At All Out, we believe that human rights are inalienable and indivisible. We believe that the common struggle to achieve human rights for all is a deeply uniting force that makes us stronger. We believe in the vision of Martin Luther King that there cannot be justice anywhere until there is justice everywhere. We therefore support and endorse the Civic Charter enthusiastically and want to use it as a framework to reach out to and collaborate with other groups fighting for human rights, justice and equality.

Miriam Niehaus

Head of Programmes

International Civil Society Centre

Miriam leads the Centre’s programmes. She started at the Centre as Executive Assistant in 2014 and then, as Project Manager, developed and implemented the Centre’s projects on civic space between 2016 and 2019. Prior to joining the Centre Miriam worked for VSO International and GIZ in the Palestinian Territories. She holds a BA in Islamic Studies and Social Anthropology from the University of Freiburg and an MA in Near and Middle Eastern Studies from the School of Oriental and African Studies.

Matt Beard

Executive Director

All Out

Civil Resistance One on One

2nd October 2018 by Jasmina Golubovska

At the end of June, people from different continents gathered in Arusha, Tanzania to discuss civil and political rights in the countries they currently reside. The meeting was organized by International Civil Society Centre, and I was lucky enough to be invited as person who was involved in civic activities which contributed to this political change in a hybrid system.

Civil Resistance participants arrange post-its on a wallSitting for 7 hours at the Istanbul airport en route to the meeting got me thinking about nation-state concepts and people living under different political and legal environments. Some are more intrusive to civilian spaces than others, yet nearly all try to limit open public spaces for free communication, interaction and information to people coming from such diverse communities in this world and Universe we all share. Some governments are reluctant to open the world to its citizens while others actively spew hatred towards the “otherness”.

However, looking at the millions of different individuals interacting daily only in this airport, I realized that there is no repressive model invented able to stand the need of people to move, explore, exchange, socialize. Even repressive regimes need to maintain their economic and military strength if they plan to maintain power, and thus they have to participate in the exchange of labor, products, and services on global level. So, closed borders, militarization, wars, heavily urbanized killers (of health and nature) cities… are these constructed spaces just a product of our imagination as humans? And if so, can we imagine something better in future? Can we take a leap on the evolutionary scale by recognizing such constructs and think of all natural space as an empty canvas on which we can draw a better picture? Is that just a prelude to the next step: aware humanity?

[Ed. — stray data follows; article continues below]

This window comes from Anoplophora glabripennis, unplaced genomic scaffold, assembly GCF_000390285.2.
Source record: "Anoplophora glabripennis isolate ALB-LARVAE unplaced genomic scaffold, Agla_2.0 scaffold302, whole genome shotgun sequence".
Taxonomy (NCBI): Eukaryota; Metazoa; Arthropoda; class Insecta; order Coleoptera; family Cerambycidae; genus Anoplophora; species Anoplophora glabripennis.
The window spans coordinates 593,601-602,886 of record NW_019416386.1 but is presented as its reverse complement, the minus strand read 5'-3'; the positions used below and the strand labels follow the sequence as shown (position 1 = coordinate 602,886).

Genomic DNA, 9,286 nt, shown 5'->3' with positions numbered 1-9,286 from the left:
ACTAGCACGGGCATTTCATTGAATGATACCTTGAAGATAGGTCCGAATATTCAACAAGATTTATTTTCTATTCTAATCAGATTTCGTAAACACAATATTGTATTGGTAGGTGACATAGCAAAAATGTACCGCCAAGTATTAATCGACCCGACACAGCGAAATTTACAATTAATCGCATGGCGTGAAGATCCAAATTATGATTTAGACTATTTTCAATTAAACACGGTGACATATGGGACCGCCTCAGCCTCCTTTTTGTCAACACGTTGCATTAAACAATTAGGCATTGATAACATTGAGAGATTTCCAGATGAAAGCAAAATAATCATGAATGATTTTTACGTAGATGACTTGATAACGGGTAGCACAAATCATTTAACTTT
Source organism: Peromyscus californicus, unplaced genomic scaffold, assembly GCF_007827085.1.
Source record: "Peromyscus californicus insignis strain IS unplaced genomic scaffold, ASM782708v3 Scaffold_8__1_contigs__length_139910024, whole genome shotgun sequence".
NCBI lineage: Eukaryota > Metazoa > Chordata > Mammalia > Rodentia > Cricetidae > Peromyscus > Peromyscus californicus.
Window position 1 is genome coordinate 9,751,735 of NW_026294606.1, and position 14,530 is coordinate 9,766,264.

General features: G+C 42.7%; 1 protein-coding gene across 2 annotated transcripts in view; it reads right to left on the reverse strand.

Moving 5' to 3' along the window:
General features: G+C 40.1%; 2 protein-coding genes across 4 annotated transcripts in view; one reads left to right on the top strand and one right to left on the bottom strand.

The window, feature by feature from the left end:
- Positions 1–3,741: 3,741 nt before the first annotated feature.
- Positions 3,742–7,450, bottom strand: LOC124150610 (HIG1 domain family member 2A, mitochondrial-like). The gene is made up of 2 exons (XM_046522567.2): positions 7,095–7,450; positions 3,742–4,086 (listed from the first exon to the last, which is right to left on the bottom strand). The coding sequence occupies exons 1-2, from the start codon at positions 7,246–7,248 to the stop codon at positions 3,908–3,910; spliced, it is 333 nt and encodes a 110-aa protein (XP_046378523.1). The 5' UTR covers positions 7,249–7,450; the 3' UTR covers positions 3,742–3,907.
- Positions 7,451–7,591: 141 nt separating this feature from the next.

Civil Resistance speaker
Is the social interaction and exchange the key to opening the door to awareness of the co-dependence of all beings with nature? Can mistakes and destruction lead to comprehension that natural resources and our habitat as we know it is expendable, while humanity being dependable may parish?

This thought stayed with me on the 10 h. flight to Arusha, and throughout the 4 days which passed faster than those 17 hours of travel! I met people, heard stories, and developed deep friendships with activists from:Hong Kong, Singapore, Argentina, Uganda, Congo, Zimbabwe, Kenya, Cameron, Tanzania, Russia, Ukraine, Turkey, Pakistan, Egypt, Germany, United States of America…

We share the same vision on what our civic space should look like as spaces extending to communities where social interaction take places, where people see each other even without communication, where friends meet, or celebrate and cultures mix. Something like the scenery I’ve tried to capture while pondering the airport in Istanbul.

One may ask, did we succeed to finding a way to protect our spaces for communication and democracy? Did we detect and overcome the obstacles to future participatory democracies with citizens well-being put on the top of the political agenda? Have we thought of ways to remove the different restraints on civil and political rights? How to protect your self and others from government oppression, military power, hunger and live in societies which allow people to organize, participate and communicate among each other without fear of prosecution, pollution, famine, overall natural and human deprivation?

Well, reaching the end of the text the obvious answer is no, we didn’t find the way. We didn’t solve the world hunger, wars, dictators or housing problems, but we have few ideas on how to get people together to socialize and communicate their hardship openly and freely. We thought of ways how people can help each other across borders, governments and continents and that is a force to be reckoned. Remember that one thing I’ve mentioned that governments and militaries can’t stop, at the beginning of this text?

Well, they can’t stop us from meeting, talking, thinking and acting in the public or virtual world. They may slow the process by different forms of oppression, but they can’t stop it.

Jasmina Golubovska

Macedonian artist, activist, and member of the Civic Charter community


Strengthen Civil Society on Your Mobile!

17th July 2018 by Auli Starck